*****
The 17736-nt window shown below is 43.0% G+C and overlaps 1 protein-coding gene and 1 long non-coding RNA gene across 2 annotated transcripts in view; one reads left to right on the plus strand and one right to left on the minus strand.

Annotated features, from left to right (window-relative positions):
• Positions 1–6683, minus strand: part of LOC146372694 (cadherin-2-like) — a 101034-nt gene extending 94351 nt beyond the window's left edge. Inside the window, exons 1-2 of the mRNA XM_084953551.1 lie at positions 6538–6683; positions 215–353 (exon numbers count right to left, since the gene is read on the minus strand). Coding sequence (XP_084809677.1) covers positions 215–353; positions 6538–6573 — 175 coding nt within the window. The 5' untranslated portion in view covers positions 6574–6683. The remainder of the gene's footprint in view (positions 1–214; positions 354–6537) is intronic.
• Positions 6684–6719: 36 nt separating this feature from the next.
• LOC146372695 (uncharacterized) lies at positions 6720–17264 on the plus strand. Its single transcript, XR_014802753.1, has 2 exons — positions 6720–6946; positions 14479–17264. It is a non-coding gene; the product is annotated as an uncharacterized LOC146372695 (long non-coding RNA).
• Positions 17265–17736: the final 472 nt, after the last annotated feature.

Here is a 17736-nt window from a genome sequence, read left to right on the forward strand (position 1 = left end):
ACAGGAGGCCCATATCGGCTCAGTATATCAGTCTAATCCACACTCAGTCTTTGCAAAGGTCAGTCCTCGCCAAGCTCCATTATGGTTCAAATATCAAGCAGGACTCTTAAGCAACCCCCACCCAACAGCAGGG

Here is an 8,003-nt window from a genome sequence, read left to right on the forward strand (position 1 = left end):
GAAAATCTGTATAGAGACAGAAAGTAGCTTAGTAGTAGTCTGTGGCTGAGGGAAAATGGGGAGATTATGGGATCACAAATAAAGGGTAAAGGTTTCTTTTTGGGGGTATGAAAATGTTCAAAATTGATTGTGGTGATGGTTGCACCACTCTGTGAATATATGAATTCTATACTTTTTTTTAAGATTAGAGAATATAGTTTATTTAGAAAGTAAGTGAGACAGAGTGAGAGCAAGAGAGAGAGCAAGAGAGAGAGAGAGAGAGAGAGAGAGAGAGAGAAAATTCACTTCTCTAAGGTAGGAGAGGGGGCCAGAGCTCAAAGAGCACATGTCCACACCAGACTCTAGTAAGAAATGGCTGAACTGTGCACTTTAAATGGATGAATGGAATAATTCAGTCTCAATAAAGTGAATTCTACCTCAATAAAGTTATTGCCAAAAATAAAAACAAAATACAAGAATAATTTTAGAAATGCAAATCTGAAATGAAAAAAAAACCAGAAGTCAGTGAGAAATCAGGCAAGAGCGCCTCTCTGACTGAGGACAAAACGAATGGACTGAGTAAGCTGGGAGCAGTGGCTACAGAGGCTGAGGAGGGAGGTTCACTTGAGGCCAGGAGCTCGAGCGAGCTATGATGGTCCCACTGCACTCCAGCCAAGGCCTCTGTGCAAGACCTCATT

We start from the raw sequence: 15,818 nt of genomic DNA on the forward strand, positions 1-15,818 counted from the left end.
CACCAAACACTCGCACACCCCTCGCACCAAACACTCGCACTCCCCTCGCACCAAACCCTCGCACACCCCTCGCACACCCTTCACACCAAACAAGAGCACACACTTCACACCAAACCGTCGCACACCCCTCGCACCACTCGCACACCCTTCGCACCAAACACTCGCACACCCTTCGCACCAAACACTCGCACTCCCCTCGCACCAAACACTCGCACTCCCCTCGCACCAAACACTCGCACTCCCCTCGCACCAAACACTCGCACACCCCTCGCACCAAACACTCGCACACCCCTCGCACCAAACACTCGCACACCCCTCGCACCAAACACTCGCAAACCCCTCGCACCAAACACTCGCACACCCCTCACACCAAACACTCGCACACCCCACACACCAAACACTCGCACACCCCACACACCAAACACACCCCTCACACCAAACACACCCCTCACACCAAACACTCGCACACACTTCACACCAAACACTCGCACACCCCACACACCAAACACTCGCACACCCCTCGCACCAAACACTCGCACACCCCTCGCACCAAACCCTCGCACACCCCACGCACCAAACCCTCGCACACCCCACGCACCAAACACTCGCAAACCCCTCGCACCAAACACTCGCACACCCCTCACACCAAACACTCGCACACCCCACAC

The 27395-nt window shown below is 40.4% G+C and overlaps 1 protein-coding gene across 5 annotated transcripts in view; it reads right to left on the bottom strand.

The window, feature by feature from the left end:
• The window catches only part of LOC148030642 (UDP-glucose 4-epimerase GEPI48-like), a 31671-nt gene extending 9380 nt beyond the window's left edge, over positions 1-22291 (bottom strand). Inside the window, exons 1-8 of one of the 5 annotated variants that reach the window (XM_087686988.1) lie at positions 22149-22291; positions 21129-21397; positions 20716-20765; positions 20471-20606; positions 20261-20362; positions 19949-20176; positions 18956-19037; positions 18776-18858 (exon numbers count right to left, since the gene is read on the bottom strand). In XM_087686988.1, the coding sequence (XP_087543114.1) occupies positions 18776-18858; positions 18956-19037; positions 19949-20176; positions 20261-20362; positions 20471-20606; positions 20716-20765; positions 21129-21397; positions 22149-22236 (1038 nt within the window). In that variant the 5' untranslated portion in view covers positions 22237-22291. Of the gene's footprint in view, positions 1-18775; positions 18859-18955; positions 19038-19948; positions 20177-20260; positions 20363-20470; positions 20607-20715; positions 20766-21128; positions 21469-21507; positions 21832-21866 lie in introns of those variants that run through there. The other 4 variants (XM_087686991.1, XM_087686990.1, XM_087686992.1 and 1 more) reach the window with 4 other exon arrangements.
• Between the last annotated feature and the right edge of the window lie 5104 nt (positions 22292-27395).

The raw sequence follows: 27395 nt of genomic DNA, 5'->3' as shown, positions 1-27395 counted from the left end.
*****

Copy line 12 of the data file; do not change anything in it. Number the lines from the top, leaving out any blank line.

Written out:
CACCAAACACTCGCACACCCCTCGCACCAAACACTCGCACTCCCCTCGCACCAAACCCTCGCACACCCCTCGCACACCCTTCACACCAAACAAGAGCACACACTTCACACCAAACCGTCGCACACCCCTCGCACCACTCGCACACCCTTCGCACCAAACACTCGCACACCCTTCGCACCAAACACTCGCACTCCCCTCGCACCAAACACTCGCACTCCCCTCGCACCAAACACTCGCACTCCCCTCGCACCAAACACTCGCACACCCCTCGCACCAAACACTCGCACACCCCTCGCACCAAACACTCGCACACCCCTCGCACCAAACACTCGCAAACCCCTCGCACCAAACACTCGCACACCCCTCACACCAAACACTCGCACACCCCACACACCAAACACTCGCACACCCCACACACCAAACACACCCCTCACACCAAACACACCCCTCACACCAAACACTCGCACACACTTCACACCAAACACTCGCACACCCCACACACCAAACACTCGCACACCCCTCGCACCAAACACTCGCACACCCCTCGCACCAAACCCTCGCACACCCCACGCACCAAACCCTCGCACACCCCACGCACCAAACACTCGCAAACCCCTCGCACCAAACACTCGCACACCCCTCACACCAAACACTCGCACACCCCACAC